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This episode is supposed to be set in Michigan so I feel obligated to write about it because I am from Michigan. This episode always startles me because I’ve not lived in Michigan for most of my adult life but the accents are spot-on. The very real Michigan accents but they’re definitely that kind of Midwestern flat with round O sounds.
The the setting, Coats Grove, is also really familiar to me. I used to drive through that area all the time and often on Coats Grove Road. It’s near Hastings, just north of Kalamazoo and Battle Creek. Even though this episode was likely filmed in British Columbia they definitely got the look and feel of the place right.
It’s not a town though. At the end, Mulder mentions “Coats Grove authorities.” Said authorities, I assure you. Coats Grove is not even a hamlet really, just a place. A road. The nearest actual town is Hastings, where you will find some authorities, probably some of whom love in Coats Grove, but there is no Coats Grove PD or anything like that, so I don’t know who the hell he is taking to.
It’s also not that muddy in Coats Grove.
R.I.P. little buddy.
We’re still missing you 20 years later. And we’ll miss you forever.
Hi everyone, thanks for visiting. Are you excited about tomorrow’s new shows? Here at The X-Files 20 Years Later we are very excited. Maybe even excited enough to resume blogging our rewatch project. WHO CAN SAY THOUGH. Any requests for recaps of episodes we’ve missed in our indolence?
Clyde Bruckman makes the claim that if he can see the future that means that it must have already happened. He is right. This blog post was written in the future of the time that you are reading it. Or I am in the future of the time that I will have read this before I wrote it.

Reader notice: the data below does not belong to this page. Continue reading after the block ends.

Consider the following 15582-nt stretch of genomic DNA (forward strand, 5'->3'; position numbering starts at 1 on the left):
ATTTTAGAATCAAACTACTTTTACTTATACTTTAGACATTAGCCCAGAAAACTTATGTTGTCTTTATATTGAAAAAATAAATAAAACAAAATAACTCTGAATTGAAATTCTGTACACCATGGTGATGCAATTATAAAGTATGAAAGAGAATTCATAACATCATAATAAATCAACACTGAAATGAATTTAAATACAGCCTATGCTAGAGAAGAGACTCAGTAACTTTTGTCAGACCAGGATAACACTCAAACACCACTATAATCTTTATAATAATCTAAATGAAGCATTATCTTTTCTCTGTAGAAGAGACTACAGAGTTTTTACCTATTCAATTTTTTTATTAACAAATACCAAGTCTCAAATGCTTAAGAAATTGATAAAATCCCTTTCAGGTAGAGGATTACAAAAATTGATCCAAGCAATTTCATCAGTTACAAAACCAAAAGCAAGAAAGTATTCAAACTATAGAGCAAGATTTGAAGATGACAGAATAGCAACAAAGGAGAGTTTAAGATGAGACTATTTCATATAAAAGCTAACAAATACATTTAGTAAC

Now I am confused.
Bruckman’s dream about being dead and decomposing in a field of red tulips is oddly soothing, particularly coming from a guy who knows his own and everyone else’s future. The message is: we all died. We all know what happens when a person dies. There is something soothing about being completely aware and mindful of those truths.
The other message of the dream is that Clyde Bruckman is a total weirdo. That is pretty clear from his behavior also.
As weird as he might be, he lived by a strange code involving an overall orientation toward allowing the future to unfold as it is supposed to. In the end, this meant that he had to fulfill his destiny the only way he knew how, since he knew that he was slated to die.
And so it goes.
D.P.O. is clearly about what happens when you put massive firepower in the hands of idiots who are not capable of controlling their emotions.
This episode begins with the pointing of guns in faces.
This is a clear piece of evidence for the claims that if we all had guns we would all be safer.
Scully is there and she has her gun. Then AD Skinner busts in and he has his gun and the two are at a standoff (NO VIOLENCE). Then Mulder busts in and he points his gun at everybody and they all point their guns at him (NO VIOLENCE). Then everyone shouts a lot an demands things and finally something is resolved and no one gets shot.